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Mummy: Tomb of the Dragon Emperor - THE GREAT WALL of CHINA

China's Great Wall, as it appears at Jinshanling on 8 June 2013, by Severin.stalder. Online via Wikimedia Commons. License: CC BY-SA 3.0 Click on the image for a full-page view.

 

The Great Wall of China, as we know it today, starts near the Yellow Sea and ends at a watch tower overlooking the White River. Stretching four thousand miles through deserts, over mountains and into the country’s northern heartland, it is a manmade wonder of the world.

Because so many people died in its making, the Chinese have called their wall “the longest cemetery in the world.” Not a single accurate map of the entire wall exists.

The Great Wall isn’t the only wall in China. There are so many walls in the country that, when added together, they total nearly 35,000 miles. To put that number in perspective, the length of China’s walls are equivalent to circling the Earth twice. The purpose of all those barriers was to keep China’s enemies out. Sometimes those objectives were met; sometimes they weren’t.

Invaders in the north were especially problematic. After the First Emperor unified the country, he sent about 300,000 soldiers to the northern frontier to defend the border. Successfully completing that assignment, those troops (with the help of 500,000 peasants) built part of the Great Wall.

Using compressed earth, wooden planks and human energy, the builders made astonishing progress. They completed thousands of miles of wall within twelve years. Their creations survive, protected by the extreme dryness of the Gobi Desert, even though untold numbers of exhausted workers succumbed to the process.

After causing so much anguish to so many people, the First Emperor died. Pent-up rage against him, smouldering for so long, was released three years after his death when rebels revolted. The impact of that short-lived peasant resistance made little difference to future emperors who continued to build sections of the Great Wall.

As the wall grew in length, there were insufficient troops to defend it. To make up for lack of manpower, soldiers used smoke signals to pass messages along the frontier. Remnants of the firewood, protected by the dry desert, survive. So do letters which workers left behind. Those old writings open a window into the lives of people who created a masterpiece two thousand years ago.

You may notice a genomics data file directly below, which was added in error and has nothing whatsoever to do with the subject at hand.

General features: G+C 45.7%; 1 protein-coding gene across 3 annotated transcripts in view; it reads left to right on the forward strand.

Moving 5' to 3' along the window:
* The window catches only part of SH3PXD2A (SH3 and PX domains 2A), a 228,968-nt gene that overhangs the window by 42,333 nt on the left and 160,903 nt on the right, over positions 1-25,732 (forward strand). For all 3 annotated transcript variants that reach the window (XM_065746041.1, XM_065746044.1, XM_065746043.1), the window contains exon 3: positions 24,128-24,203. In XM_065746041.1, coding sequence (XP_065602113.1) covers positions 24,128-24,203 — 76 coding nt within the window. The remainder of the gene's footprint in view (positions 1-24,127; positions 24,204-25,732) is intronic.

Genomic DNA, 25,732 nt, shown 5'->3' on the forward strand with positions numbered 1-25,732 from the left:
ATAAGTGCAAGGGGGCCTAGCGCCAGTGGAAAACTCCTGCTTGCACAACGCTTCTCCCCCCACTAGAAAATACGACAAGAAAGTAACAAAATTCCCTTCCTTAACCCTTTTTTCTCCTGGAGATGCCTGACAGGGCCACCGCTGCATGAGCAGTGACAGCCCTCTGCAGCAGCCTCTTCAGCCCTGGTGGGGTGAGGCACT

In addition to protecting China from invasions, the Great Wall allowed a Silk Road to develop. Traders, carrying goods into China along that road, also brought new ideas - like Buddhism. From those ideas flowed a new art form - religious statues - which people believed would protect them as they passed through the Jade Gate (the last part of the wall) and entered a fierce and unforgiving desert.

Blocked by China’s Great Wall, nomads like Attila the Hun turned west, to Europe. As the Dark Ages descended there, China flourished during its Golden Age. But times of prosperity and security come and go, and so it was with China.

By the early thirteenth century, a man named Temujen united the nomads and was crowned Genghis Khan - “Emperor of all Emperors.” (How he came to power, created a professional army and forged a nation out of so many disparate tribes, is an unbelievable story in its own right). Looking south, that fearless new ruler wanted China’s fertile land.

During the summer, dry river beds provided potential invaders with avenues into the land of the wall. With his great army, Genghis Khan attacked in the north, then decimated Beijing (annihilating those who would not surrender).  He ultimately defeated China

Despite creating an empire four times bigger than Alexander’s, and twice as large as Rome’s, Genghis Khan died a sad man.  He’d believed it was his destiny to conquer the whole world.

By the time of his successor, Kublai Khan, the Great Wall was in disrepair. That is the reason why Kublai Khan’s famous visitor - Marco Polo - did not mention the wall in his reports.

When the days of Mongol rule over China ended, the Ming Dynasty wanted to protect the country from future invasions. The Ming Wall, built mostly of stone, was far more labor-intensive than a wall made of mud and brick. From well-positioned garrisons, along its route, an army of more than one million could be quickly summoned.

Convicts performed most of the labor on the Ming Wall. If they died, they were replaced by a member of their family, until the sentence was completed. Although some of the wall’s sections were built on uneven terrain or steep sloops, the country now had an extremely effective defense system.

The Chinese believed the new wall would forever protect them, but in 1644 Beijing was destroyed by rebels. Thinking that a nomadic tribe called the Manchu could help, a Chinese general opened a Great Wall gate, letting in the country’s enemies. It was a terrible mistake, leading to the Manchu Dynasty.

While the Great Wall provided a manmade barrier for the First Emperor, nature has given China a different type of fortress - one of incomparable beauty. The Himalayan Mountains, which boast some of the most beautiful scenery in the world, extend into Chinese-controlled territory. Let’s take a look.

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Author: Carole D. Bos, J.D. 5123stories and lessons created

Original Release: Aug 01, 2008

Updated Last Revision: Feb 01, 2016


To cite this story (For MLA citation guidance see easybib or OWL ):

"THE GREAT WALL of CHINA" AwesomeStories.com. Aug 01, 2008. Oct 17, 2017.
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